Squeezed between Vladimir Putin’s Russia and Communist China, Mongolia prides itself on its democracy, but voters expressed frustration with poor governance and a weakened economy in the face of slumping demand from its southern neighbour.
The contest largely came down to a choice between the ruling Democratic Party (DP) and opposition Mongolian People’s Party (MPP), a holdover from the country’s socialist past that has traditionally commanded a loyal following among older voters.
Hours after the 10 pm (1300 GMT) close of the polls, preliminary vote counts showed the MPP winning 63 out of the country’s 76 provinces, with two areas yet to declare and full results to be announced Thursday morning.
The preliminary results, released by the Mongolian general election committee, are based on an electronic tally of all votes and are not confirmed until the ballots have been counted by hand.
At a press conference, MPP chairman Miyegombiin Enkhbold thanked the party’s supporters.
“The people of Mongolia have just given great trust to the MPP,” he said, adding that the party “understands that this trust is a huge responsibility.”
Many voters saw little difference between the two parties, who ran on largely similar platforms, heavy on bromides about economic development but light on concrete proposals.
But the electorate still turned against the DP, delivering a stinging rebuke of its failed economic policies and sending down the party’s candidates by huge margins — in some cases by almost two votes to one.
Voters also soundly rejected independent candidates, with only one out of 69 candidates selected.
In a statement following the results, the leader of the DP said his party will respect the people’s will, easing fears that the country might see a repeat of 2008 riots following accusations of vote tampering.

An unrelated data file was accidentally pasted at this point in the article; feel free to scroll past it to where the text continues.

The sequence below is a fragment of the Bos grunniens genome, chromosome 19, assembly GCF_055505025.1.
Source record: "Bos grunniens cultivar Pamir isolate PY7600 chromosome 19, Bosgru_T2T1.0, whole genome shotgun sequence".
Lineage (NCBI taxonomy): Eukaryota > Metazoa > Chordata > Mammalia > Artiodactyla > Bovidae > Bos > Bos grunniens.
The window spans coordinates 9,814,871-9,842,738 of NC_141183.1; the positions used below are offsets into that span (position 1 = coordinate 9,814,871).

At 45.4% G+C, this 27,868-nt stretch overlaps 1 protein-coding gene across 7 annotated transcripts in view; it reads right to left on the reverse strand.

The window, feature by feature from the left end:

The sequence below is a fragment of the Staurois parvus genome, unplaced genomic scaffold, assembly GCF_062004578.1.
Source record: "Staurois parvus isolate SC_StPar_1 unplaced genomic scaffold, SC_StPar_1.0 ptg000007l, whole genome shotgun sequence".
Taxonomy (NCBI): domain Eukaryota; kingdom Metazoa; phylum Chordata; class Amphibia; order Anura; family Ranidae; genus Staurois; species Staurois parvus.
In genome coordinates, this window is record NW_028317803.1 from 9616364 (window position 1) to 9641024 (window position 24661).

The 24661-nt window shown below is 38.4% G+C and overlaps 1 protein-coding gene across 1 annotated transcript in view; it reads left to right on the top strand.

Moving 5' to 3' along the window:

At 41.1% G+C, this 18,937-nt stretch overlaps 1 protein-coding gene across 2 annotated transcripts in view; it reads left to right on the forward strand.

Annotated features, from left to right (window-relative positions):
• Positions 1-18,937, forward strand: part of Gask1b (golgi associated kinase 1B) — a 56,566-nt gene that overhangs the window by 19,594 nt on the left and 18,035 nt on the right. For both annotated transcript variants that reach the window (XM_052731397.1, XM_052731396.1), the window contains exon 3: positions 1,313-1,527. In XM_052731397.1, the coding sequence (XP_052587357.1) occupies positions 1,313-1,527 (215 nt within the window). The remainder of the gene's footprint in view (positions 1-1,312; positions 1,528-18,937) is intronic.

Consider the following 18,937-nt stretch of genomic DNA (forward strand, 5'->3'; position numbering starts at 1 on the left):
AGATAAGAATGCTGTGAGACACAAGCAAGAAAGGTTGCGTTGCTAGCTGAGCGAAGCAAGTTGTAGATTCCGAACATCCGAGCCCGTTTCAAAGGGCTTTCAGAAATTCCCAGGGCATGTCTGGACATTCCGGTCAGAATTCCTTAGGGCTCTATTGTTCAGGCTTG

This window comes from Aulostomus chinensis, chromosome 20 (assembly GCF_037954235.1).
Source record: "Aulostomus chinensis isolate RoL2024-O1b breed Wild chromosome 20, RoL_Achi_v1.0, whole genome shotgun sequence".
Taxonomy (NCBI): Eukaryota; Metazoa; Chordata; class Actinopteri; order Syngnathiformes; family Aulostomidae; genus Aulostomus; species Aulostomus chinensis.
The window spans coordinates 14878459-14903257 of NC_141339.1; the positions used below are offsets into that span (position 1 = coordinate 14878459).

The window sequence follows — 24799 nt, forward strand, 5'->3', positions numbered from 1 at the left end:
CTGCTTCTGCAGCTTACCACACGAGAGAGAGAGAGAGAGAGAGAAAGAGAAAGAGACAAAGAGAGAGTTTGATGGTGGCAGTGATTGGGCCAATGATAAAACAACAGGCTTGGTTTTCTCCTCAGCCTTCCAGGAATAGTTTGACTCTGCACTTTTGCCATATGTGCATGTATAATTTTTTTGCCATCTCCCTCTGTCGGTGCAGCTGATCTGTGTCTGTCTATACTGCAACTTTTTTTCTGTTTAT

Despite weak early turnout, participation levels ended at around 70 percent across the country, according to Mongolia’s Eagle News.
The number wa a slight uptick from 2012 levels, bucking analysts’ expectations that voting could hit an all-time low. Turnout has declined each election cycle, a trend that experts attribute to increased scepticism of the country’s political class.
According to pre-election polling by the International Republic Institute, over 60 percent of Mongolians felt the country was headed in the wrong direction.
“As the economic crises persist, there’s considerable mistrust in the political system,” said Morris Rossabi, an expert on Mongolia at Columbia University.
Voters were “facing increasing disillusionment with political parties,” Rossabi added.
Mongolia’s vast natural resources have drawn the attention of multinational mining giants, such as Anglo-Australian Rio Tinto, which has a multi-billion-dollar copper and gold project at Oyu Tolgoi in the southeast.
But political disputes over the role of foreign investment and slowing growth in Mongolia’s largest trading partner China have stymied development.
In the run up to the election, many voters expressed anger at the DP’s inability to live up to its promises to turn Mongolia into a prosperous nation when it took power following the last election in 2012.
After the DP came to power, the country’s world-leading growth of 17.3 percent in 2011 quickly fell, dropping to an anemic 2.3 percent last year.
Speaking earlier in the day, mother of three Shatariin Chahdal told AFP said that she had voted for an independent, but hoped that regardless of who won, the new government “would focus on creating new jobs rather than delivering cash handouts.”